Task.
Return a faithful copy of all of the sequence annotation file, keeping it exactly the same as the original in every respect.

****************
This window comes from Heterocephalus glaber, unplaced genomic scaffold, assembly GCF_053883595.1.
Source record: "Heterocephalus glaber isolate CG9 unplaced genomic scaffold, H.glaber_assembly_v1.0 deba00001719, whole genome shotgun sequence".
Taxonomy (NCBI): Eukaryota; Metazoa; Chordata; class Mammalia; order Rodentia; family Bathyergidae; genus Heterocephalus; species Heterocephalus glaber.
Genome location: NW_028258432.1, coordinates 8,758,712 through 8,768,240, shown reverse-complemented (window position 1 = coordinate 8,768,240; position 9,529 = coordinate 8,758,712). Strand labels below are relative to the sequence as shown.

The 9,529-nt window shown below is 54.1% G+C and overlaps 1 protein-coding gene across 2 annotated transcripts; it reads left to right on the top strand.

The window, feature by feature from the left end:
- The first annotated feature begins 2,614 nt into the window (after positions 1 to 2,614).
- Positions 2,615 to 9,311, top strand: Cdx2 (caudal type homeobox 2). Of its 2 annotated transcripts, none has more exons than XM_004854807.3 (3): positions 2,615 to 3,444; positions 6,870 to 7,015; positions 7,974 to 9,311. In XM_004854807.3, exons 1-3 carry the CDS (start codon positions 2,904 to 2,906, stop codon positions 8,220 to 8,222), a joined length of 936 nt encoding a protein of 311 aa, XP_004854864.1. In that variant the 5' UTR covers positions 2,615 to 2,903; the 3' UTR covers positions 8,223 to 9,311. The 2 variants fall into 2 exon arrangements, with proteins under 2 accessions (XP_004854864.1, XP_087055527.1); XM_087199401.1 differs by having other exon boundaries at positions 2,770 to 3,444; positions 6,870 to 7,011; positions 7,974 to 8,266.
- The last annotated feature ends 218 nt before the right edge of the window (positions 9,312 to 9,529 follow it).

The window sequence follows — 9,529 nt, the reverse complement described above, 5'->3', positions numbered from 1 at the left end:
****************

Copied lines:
This window comes from Heterocephalus glaber, unplaced genomic scaffold, assembly GCF_053883595.1.
Source record: "Heterocephalus glaber isolate CG9 unplaced genomic scaffold, H.glaber_assembly_v1.0 deba00001719, whole genome shotgun sequence".
Taxonomy (NCBI): Eukaryota; Metazoa; Chordata; class Mammalia; order Rodentia; family Bathyergidae; genus Heterocephalus; species Heterocephalus glaber.
Genome location: NW_028258432.1, coordinates 8,758,712 through 8,768,240, shown reverse-complemented (window position 1 = coordinate 8,768,240; position 9,529 = coordinate 8,758,712). Strand labels below are relative to the sequence as shown.

The 9,529-nt window shown below is 54.1% G+C and overlaps 1 protein-coding gene across 2 annotated transcripts; it reads left to right on the top strand.

The window, feature by feature from the left end:
- The first annotated feature begins 2,614 nt into the window (after positions 1 to 2,614).
- Positions 2,615 to 9,311, top strand: Cdx2 (caudal type homeobox 2). Of its 2 annotated transcripts, none has more exons than XM_004854807.3 (3): positions 2,615 to 3,444; positions 6,870 to 7,015; positions 7,974 to 9,311. In XM_004854807.3, exons 1-3 carry the CDS (start codon positions 2,904 to 2,906, stop codon positions 8,220 to 8,222), a joined length of 936 nt encoding a protein of 311 aa, XP_004854864.1. In that variant the 5' UTR covers positions 2,615 to 2,903; the 3' UTR covers positions 8,223 to 9,311. The 2 variants fall into 2 exon arrangements, with proteins under 2 accessions (XP_004854864.1, XP_087055527.1); XM_087199401.1 differs by having other exon boundaries at positions 2,770 to 3,444; positions 6,870 to 7,011; positions 7,974 to 8,266.
- The last annotated feature ends 218 nt before the right edge of the window (positions 9,312 to 9,529 follow it).

The window sequence follows — 9,529 nt, the reverse complement described above, 5'->3', positions numbered from 1 at the left end: